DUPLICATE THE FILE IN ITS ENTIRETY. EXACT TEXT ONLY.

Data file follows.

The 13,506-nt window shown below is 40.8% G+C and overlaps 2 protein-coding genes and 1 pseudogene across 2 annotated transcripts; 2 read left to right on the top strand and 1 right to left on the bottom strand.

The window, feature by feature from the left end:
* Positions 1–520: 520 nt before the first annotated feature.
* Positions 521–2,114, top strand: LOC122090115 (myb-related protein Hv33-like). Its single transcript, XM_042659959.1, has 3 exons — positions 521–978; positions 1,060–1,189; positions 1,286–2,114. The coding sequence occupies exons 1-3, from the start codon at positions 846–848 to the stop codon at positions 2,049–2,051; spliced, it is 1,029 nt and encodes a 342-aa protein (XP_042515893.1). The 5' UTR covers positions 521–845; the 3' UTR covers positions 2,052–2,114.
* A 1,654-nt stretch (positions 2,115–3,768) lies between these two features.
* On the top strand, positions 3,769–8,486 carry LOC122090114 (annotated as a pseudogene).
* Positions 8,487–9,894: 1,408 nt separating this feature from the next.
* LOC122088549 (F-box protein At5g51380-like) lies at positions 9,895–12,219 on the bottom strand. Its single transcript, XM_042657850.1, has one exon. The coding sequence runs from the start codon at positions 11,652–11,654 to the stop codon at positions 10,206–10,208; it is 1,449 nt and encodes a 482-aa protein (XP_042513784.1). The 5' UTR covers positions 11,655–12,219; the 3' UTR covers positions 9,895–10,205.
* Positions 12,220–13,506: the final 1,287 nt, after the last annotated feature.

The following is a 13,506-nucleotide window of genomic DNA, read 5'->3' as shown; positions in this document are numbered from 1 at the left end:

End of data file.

The 13,506-nt window shown below is 40.8% G+C and overlaps 2 protein-coding genes and 1 pseudogene across 2 annotated transcripts; 2 read left to right on the top strand and 1 right to left on the bottom strand.

The window, feature by feature from the left end:
* Positions 1–520: 520 nt before the first annotated feature.
* Positions 521–2,114, top strand: LOC122090115 (myb-related protein Hv33-like). Its single transcript, XM_042659959.1, has 3 exons — positions 521–978; positions 1,060–1,189; positions 1,286–2,114. The coding sequence occupies exons 1-3, from the start codon at positions 846–848 to the stop codon at positions 2,049–2,051; spliced, it is 1,029 nt and encodes a 342-aa protein (XP_042515893.1). The 5' UTR covers positions 521–845; the 3' UTR covers positions 2,052–2,114.
* A 1,654-nt stretch (positions 2,115–3,768) lies between these two features.
* On the top strand, positions 3,769–8,486 carry LOC122090114 (annotated as a pseudogene).
* Positions 8,487–9,894: 1,408 nt separating this feature from the next.
* LOC122088549 (F-box protein At5g51380-like) lies at positions 9,895–12,219 on the bottom strand. Its single transcript, XM_042657850.1, has one exon. The coding sequence runs from the start codon at positions 11,652–11,654 to the stop codon at positions 10,206–10,208; it is 1,449 nt and encodes a 482-aa protein (XP_042513784.1). The 5' UTR covers positions 11,655–12,219; the 3' UTR covers positions 9,895–10,205.
* Positions 12,220–13,506: the final 1,287 nt, after the last annotated feature.

The following is a 13,506-nucleotide window of genomic DNA, read 5'->3' as shown; positions in this document are numbered from 1 at the left end: